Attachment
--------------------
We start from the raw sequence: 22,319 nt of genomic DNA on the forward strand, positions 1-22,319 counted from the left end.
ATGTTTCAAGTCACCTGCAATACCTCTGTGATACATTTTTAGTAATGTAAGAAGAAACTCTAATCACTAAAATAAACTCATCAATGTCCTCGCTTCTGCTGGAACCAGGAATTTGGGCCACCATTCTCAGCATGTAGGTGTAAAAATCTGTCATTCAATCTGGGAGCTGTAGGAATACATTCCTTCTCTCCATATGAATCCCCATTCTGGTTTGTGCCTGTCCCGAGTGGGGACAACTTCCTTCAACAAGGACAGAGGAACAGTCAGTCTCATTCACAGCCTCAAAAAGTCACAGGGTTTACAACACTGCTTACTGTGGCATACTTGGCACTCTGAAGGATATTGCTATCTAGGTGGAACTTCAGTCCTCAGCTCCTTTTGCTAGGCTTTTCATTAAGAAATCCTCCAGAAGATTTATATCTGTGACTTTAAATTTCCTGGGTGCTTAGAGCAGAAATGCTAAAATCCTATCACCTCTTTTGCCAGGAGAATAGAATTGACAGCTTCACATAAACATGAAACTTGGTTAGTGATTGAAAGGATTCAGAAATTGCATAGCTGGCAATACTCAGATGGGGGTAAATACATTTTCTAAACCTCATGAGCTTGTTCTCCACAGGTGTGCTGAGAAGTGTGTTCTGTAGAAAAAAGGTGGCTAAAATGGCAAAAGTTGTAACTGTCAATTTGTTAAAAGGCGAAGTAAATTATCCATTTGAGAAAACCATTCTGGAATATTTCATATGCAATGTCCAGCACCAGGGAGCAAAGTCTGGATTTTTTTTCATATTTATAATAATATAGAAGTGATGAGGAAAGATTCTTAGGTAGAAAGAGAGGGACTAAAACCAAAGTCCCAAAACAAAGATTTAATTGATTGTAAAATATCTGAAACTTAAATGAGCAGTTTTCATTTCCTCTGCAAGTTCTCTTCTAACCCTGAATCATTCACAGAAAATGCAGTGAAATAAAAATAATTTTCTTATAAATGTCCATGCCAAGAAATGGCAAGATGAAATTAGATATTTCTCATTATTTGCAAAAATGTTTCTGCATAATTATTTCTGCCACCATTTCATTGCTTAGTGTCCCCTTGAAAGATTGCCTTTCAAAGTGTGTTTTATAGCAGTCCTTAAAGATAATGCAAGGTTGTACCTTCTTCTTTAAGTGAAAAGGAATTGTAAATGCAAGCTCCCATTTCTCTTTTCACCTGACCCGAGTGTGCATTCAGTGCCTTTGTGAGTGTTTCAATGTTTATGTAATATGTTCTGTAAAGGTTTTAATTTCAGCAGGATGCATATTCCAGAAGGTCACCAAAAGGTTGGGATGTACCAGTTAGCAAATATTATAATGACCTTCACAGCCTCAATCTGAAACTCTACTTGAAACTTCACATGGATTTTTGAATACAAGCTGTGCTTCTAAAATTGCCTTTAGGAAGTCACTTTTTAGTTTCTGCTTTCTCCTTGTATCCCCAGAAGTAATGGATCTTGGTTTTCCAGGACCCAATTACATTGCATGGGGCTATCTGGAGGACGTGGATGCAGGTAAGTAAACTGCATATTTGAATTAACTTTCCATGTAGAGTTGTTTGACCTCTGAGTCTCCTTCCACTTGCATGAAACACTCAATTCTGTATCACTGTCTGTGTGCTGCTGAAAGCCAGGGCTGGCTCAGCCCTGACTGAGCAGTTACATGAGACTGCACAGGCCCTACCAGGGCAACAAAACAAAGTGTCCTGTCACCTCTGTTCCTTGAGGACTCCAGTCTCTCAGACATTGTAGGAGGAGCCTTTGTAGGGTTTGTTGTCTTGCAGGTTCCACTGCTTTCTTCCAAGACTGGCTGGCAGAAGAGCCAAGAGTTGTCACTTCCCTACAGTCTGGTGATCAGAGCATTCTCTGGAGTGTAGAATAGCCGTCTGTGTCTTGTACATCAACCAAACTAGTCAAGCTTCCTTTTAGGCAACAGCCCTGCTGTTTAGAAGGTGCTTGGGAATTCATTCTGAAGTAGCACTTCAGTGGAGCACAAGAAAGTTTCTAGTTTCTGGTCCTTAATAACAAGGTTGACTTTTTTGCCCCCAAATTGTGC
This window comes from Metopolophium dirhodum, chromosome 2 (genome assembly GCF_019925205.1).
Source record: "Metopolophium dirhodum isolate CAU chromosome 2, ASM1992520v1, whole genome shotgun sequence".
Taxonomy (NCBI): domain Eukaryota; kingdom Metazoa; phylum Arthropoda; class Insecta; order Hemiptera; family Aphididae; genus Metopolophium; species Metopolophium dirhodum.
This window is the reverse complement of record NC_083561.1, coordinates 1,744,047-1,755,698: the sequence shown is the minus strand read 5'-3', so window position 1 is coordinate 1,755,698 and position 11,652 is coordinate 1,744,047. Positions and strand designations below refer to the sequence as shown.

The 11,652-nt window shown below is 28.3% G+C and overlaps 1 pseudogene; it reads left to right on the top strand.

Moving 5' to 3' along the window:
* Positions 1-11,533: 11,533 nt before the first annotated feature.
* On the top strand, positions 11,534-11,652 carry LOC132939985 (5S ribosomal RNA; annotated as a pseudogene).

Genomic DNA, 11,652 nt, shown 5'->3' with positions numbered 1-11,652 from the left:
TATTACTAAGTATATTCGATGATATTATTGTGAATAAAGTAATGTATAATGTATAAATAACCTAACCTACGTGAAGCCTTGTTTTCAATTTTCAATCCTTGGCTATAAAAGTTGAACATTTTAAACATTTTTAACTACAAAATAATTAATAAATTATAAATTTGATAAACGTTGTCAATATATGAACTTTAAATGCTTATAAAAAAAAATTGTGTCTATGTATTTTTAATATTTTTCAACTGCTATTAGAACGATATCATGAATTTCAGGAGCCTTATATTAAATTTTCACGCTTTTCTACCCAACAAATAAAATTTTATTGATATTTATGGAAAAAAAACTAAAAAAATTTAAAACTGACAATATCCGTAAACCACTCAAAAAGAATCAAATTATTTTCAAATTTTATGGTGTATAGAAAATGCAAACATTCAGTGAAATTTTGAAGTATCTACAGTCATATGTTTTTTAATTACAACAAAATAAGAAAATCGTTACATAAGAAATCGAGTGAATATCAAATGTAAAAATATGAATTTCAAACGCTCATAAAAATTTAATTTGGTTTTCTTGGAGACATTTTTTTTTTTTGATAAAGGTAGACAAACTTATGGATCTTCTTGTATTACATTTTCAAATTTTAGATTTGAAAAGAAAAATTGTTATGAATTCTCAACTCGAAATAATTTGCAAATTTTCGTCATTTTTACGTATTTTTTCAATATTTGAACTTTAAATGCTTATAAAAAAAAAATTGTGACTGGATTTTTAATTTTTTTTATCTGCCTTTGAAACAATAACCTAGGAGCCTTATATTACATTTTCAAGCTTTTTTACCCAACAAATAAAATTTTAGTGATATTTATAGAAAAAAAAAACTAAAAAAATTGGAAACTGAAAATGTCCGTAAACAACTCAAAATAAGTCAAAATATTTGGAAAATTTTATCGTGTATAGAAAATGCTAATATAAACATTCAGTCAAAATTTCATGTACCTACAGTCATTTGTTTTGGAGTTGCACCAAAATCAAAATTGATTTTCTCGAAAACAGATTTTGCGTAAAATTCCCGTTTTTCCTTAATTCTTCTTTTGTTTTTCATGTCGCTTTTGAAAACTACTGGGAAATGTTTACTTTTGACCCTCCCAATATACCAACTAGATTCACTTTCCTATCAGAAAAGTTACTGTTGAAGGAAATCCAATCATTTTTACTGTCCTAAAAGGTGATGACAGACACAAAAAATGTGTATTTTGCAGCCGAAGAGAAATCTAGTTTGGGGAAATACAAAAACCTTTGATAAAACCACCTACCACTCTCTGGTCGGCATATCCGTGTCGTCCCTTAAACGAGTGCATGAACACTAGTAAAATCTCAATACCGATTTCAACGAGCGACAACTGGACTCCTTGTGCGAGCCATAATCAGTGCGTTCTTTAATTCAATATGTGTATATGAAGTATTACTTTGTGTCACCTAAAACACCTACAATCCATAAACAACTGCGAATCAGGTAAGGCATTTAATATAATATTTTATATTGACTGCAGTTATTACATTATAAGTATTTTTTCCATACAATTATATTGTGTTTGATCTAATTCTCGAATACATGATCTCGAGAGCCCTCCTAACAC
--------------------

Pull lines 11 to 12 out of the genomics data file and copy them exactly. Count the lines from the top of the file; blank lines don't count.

Genomic DNA, 11,652 nt, shown 5'->3' with positions numbered 1-11,652 from the left:
TATTACTAAGTATATTCGATGATATTATTGTGAATAAAGTAATGTATAATGTATAAATAACCTAACCTACGTGAAGCCTTGTTTTCAATTTTCAATCCTTGGCTATAAAAGTTGAACATTTTAAACATTTTTAACTACAAAATAATTAATAAATTATAAATTTGATAAACGTTGTCAATATATGAACTTTAAATGCTTATAAAAAAAAATTGTGTCTATGTATTTTTAATATTTTTCAACTGCTATTAGAACGATATCATGAATTTCAGGAGCCTTATATTAAATTTTCACGCTTTTCTACCCAACAAATAAAATTTTATTGATATTTATGGAAAAAAAACTAAAAAAATTTAAAACTGACAATATCCGTAAACCACTCAAAAAGAATCAAATTATTTTCAAATTTTATGGTGTATAGAAAATGCAAACATTCAGTGAAATTTTGAAGTATCTACAGTCATATGTTTTTTAATTACAACAAAATAAGAAAATCGTTACATAAGAAATCGAGTGAATATCAAATGTAAAAATATGAATTTCAAACGCTCATAAAAATTTAATTTGGTTTTCTTGGAGACATTTTTTTTTTTTGATAAAGGTAGACAAACTTATGGATCTTCTTGTATTACATTTTCAAATTTTAGATTTGAAAAGAAAAATTGTTATGAATTCTCAACTCGAAATAATTTGCAAATTTTCGTCATTTTTACGTATTTTTTCAATATTTGAACTTTAAATGCTTATAAAAAAAAAATTGTGACTGGATTTTTAATTTTTTTTATCTGCCTTTGAAACAATAACCTAGGAGCCTTATATTACATTTTCAAGCTTTTTTACCCAACAAATAAAATTTTAGTGATATTTATAGAAAAAAAAAACTAAAAAAATTGGAAACTGAAAATGTCCGTAAACAACTCAAAATAAGTCAAAATATTTGGAAAATTTTATCGTGTATAGAAAATGCTAATATAAACATTCAGTCAAAATTTCATGTACCTACAGTCATTTGTTTTGGAGTTGCACCAAAATCAAAATTGATTTTCTCGAAAACAGATTTTGCGTAAAATTCCCGTTTTTCCTTAATTCTTCTTTTGTTTTTCATGTCGCTTTTGAAAACTACTGGGAAATGTTTACTTTTGACCCTCCCAATATACCAACTAGATTCACTTTCCTATCAGAAAAGTTACTGTTGAAGGAAATCCAATCATTTTTACTGTCCTAAAAGGTGATGACAGACACAAAAAATGTGTATTTTGCAGCCGAAGAGAAATCTAGTTTGGGGAAATACAAAAACCTTTGATAAAACCACCTACCACTCTCTGGTCGGCATATCCGTGTCGTCCCTTAAACGAGTGCATGAACACTAGTAAAATCTCAATACCGATTTCAACGAGCGACAACTGGACTCCTTGTGCGAGCCATAATCAGTGCGTTCTTTAATTCAATATGTGTATATGAAGTATTACTTTGTGTCACCTAAAACACCTACAATCCATAAACAACTGCGAATCAGGTAAGGCATTTAATATAATATTTTATATTGACTGCAGTTATTACATTATAAGTATTTTTTCCATACAATTATATTGTGTTTGATCTAATTCTCGAATACATGATCTCGAGAGCCCTCCTAACAC